However, as with all medical interventions side
effects can be expected and can range from mild (needing simple
intervention) to severe (requiring ongoing observation and intervention).
Between 1 – 5 % of individuals who are given Botox experience
side effects. These may include muscle weakness, flu like symptoms,
respiratory symptoms and incontinence. People most at risk of complications
and the more severe side effects are those who have more involved
and complex Cerebral Palsy as well as those with pre existing conditions
such as lung problems and poor bladder control.
CP Satisfaction and Social Networking
Measuring the impact of Cerebral Palsy on social development has
become increasingly important to researchers. One of the most consistent
findings is that the more involved the CP the greater the risk of
social difficulties. Protective factors against feeling social isolated
include having a clear understanding of what Cerebral Palsy is,
being fully informed of and having an active say in the range and
type of treatment options being offered (e.g. when considering Botox
or surgery) and having access to equipment (such as adaptive trikes)
so that a person with CP can join in group activities independently.
Unsurprisingly, the social impact of CP is most acutely felt in
adolescence and adulthood when peer relationships are being formed
outside of the family unit. Whilst teenagers with CP are accessing
tools like the Internet and Social networking sites in the same
way as people without CP there are some limitations and barriers
to this, which require further exploration. It is also agreed that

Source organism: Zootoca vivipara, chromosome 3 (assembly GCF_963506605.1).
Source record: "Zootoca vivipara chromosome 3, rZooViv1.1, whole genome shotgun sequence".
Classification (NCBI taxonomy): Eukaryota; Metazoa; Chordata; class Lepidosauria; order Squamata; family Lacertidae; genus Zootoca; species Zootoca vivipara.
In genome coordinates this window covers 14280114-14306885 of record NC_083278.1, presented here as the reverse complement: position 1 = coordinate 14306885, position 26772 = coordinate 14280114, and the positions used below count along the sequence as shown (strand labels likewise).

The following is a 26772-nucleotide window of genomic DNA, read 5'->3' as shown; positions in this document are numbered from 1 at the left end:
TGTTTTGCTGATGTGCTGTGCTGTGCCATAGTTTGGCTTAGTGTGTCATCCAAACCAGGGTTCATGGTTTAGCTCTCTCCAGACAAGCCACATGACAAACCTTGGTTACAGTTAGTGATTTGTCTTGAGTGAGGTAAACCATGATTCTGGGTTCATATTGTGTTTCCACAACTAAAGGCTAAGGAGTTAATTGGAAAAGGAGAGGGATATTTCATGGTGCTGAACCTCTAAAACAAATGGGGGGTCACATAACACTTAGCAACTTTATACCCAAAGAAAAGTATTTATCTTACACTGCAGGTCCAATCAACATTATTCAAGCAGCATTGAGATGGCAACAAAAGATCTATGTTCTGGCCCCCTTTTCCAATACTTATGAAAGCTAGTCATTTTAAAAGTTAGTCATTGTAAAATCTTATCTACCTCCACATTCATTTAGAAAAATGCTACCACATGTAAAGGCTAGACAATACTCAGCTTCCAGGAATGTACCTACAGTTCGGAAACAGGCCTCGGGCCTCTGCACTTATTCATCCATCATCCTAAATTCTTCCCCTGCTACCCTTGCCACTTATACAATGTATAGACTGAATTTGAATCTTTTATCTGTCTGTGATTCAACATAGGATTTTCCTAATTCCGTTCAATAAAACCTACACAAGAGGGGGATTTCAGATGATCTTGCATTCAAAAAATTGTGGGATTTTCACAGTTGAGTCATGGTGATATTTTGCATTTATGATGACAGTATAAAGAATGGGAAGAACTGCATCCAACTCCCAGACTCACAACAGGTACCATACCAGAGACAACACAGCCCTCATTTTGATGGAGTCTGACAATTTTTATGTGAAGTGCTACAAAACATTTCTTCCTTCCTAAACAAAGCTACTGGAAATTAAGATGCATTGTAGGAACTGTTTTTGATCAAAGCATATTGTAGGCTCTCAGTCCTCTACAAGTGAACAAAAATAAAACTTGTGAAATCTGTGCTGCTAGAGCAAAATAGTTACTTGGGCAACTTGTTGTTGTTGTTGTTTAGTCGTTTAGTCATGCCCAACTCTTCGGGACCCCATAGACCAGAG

more sophisticated ‘universal tools’ need to be developed
and funded so that people with all types and levels of CP can benefit.
Neuroplasticity and Cerebral Palsy
Neuroplasticity seems to be the fashionable scientific word of
the decade. It essentially means the ability of the brain to find
ways to compensate for injuries that have occurred in stroke events.
Current research by prominent neurologists seems to indicate that
there may be something to the hype with conditions like Cerebral
Palsy. The essential premise of this research is that the brain
lesion that instigated Cerebral Palsy may not be a static injury.
This means that the earlier treatments aimed at increasing movement
and mobility are implemented the more functional the effected limb
becomes. Results are drawn primarily from people with hemiplegia
symptoms (one affected side) although all types of CP are being
Within these studies it was strikingly evident that focusing simply
on the effected limb was extremely detrimental and that a typically
functioning limb can develop significant impairments if it is not
taught to work in conjunction with the less able side. This discredits
older practices such as strapping the non-affected side. It has
become evident that although neuroplasticity does remain active
through the lifespan it is not nearly as pronounced beyond the age
of eight. This is when the brain starts shaping and settling itself
into the final structures of adulthood. Therefore developing early
interventions that are feasible outside the lab and clinical practice
is crucial for instance, teaching play routines and cot placement
to encourage movement of both sides.
Here is the list of the studies I used in my research write up.
How are children and adolescents with physical disabilities using
internet? Implications for social networking Parimala Raghavendra
The psychological health of children with cerebral palsy Allan
Jimmy Chong, Ray Russo, Rebecca Slykerman
BONT-A treatment is safe in children with GMFCS level IV and V
palsy Katherine Langdon
Botulinum toxin adverse effects and health status in children with
palsy in all GMFCS levels Stephen O¹Flaherty
Clinical applications of advanced brain imaging Janet Eyre,
Ross Flood email@example.com